Fairy Rings – a magical Autumn event!

Outside our office is a little patch of heaven.  All through the summer we have been delighted by the wildflowers as they have appeared and the resulting wildlife that has been attracted to the nectar and later the resulting flower seeds.   Last week the weather the glorious and sunny, getting better and better as the week progressed.  After a bout of rain but equally warm conditions, we were treated to a bit of an Indian summer, so imagine my surprise and delight when I looked out and saw a fairy ring.
Fairy rings have long held a place in European folklore, alternately malicious and benevolent, depending on which century you lived in and your nationality. But how do they get there?  What causes them to grow in a circle?
Well just for our readers I have done a bit of research.  The fact is that fungi (which create the fairy ring) such as toadstools and wild mushrooms use up a lot of nitrogen when growing. They therefore tend to spread their spores outward from where they are first located, so that the new growth has soil in which to grow that still contains what they need.  As nutrients are used up the growth circle simply expands.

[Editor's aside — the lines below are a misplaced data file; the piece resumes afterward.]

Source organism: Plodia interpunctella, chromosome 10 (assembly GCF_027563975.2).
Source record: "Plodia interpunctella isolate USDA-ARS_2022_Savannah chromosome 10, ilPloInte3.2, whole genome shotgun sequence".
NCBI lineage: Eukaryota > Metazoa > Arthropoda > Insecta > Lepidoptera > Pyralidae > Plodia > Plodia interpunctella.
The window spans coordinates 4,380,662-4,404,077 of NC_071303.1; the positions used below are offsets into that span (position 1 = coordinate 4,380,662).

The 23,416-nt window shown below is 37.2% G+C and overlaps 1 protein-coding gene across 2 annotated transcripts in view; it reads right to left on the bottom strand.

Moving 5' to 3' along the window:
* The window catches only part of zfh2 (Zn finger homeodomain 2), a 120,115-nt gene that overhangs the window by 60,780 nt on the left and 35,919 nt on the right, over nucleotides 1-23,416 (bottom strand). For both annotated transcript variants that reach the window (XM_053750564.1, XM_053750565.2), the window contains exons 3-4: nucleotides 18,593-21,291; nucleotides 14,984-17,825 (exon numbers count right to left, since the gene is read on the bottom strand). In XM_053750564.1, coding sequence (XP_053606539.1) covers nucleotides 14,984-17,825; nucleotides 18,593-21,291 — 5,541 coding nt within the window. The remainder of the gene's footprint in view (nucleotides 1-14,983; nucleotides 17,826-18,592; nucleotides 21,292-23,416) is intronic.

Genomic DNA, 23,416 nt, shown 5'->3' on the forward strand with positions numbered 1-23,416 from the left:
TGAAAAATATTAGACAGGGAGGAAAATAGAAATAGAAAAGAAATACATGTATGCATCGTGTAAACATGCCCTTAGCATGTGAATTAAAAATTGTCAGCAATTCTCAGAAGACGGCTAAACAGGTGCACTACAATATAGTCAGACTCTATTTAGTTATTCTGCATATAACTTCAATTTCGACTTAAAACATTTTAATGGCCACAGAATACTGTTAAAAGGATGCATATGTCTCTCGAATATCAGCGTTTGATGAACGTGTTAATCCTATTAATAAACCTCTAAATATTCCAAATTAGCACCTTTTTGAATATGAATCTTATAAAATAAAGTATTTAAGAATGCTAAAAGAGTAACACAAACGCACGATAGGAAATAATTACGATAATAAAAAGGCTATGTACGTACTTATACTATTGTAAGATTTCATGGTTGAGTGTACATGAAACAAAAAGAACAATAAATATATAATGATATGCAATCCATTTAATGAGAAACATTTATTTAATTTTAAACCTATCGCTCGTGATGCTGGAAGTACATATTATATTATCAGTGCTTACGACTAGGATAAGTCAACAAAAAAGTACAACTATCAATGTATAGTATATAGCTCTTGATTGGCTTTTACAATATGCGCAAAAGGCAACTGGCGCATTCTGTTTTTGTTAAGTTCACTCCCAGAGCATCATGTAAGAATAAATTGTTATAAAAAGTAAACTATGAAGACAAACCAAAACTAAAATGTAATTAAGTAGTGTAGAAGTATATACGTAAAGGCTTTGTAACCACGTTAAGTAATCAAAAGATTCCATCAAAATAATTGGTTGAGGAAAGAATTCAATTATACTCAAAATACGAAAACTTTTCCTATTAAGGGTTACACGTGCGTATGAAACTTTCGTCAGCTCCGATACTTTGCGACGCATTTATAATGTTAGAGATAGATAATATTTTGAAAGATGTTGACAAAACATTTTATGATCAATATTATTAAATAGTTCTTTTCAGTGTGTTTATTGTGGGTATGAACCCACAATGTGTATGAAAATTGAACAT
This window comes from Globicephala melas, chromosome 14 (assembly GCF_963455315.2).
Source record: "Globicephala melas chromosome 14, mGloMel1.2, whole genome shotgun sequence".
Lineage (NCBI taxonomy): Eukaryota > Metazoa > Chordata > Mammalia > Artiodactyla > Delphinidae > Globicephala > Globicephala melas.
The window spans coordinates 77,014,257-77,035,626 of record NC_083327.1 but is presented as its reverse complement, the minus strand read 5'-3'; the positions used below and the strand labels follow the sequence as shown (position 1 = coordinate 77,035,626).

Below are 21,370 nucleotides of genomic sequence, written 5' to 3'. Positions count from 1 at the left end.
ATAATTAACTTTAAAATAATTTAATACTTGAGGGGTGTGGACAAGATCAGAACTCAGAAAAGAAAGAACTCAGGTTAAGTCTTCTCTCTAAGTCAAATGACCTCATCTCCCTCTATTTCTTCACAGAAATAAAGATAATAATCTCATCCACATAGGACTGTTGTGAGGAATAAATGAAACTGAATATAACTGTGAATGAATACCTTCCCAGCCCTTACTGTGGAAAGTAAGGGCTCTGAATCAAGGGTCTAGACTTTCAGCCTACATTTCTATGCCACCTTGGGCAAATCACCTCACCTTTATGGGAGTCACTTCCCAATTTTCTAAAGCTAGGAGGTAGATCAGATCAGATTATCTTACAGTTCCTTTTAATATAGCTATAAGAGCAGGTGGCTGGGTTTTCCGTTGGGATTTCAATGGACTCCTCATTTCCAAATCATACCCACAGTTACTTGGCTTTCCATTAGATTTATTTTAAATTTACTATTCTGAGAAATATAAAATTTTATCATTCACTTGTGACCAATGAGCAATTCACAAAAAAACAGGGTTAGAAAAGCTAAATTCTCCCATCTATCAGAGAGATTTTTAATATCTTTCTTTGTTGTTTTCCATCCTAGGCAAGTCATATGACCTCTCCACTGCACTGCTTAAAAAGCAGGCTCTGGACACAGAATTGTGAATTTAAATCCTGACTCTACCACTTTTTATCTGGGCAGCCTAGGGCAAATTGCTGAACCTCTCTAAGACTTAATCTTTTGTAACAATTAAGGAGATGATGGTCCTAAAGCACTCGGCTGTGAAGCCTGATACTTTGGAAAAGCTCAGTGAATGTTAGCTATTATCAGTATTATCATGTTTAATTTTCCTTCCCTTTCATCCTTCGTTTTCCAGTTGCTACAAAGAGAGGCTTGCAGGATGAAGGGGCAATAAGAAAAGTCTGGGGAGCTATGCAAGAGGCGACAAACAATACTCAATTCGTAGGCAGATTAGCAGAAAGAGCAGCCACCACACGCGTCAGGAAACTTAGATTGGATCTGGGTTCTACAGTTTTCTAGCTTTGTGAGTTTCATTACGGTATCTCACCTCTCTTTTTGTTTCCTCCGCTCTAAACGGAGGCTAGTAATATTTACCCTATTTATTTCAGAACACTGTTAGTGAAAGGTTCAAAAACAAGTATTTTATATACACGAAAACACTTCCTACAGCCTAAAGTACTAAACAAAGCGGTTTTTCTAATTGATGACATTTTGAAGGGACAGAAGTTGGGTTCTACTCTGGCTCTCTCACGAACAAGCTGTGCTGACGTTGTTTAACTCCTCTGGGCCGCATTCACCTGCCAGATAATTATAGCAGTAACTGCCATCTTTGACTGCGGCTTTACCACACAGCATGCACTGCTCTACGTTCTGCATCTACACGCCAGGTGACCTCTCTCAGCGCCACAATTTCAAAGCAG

The fairy ring at Ashe Warren farm is of Marasmius oreades, a mushroom – please don’t eat it unless you are 100% sure it really is this species – which has the ability to regenerate after being soaked with water if by some chance it dries out .  Now for the science bit – apparently according to Steve Saupe of St Johns University, Minnesota, Marasmius oreades is able to withstand drying out because of a high level of “trehalose”  as much as 10% – 18%.  Trehalose are plant sugars extracted from yeast that can prevent  desiccation (drying out).  So unlike most mushrooms that die back when dehydrated, Marasmius can be resurrected.  That’s pretty cool!
Really it is all a matter of personal taste and belief.  For those who prefer straightforward biology, the mushroom circle is still a fascinating thing to observe and maybe even study.  For others and certainly for children who love mystery and legends, the fairy ring is a magical event, mostly associated with Autumn and always associated with the countryside, wildflowers and woodland adventures.
Here are a few photographs of our fairy ring.  Why not have a look outside at your wildflower meadow (if you are lucky enough to have one) and see if you have any fairy rings.  It would be great to see your fairy ring pictures so do send them in so we can see them too –  please!

Fairy Ring in the sunshine in the trial wildflower meadow

Close up of Marasmius oreades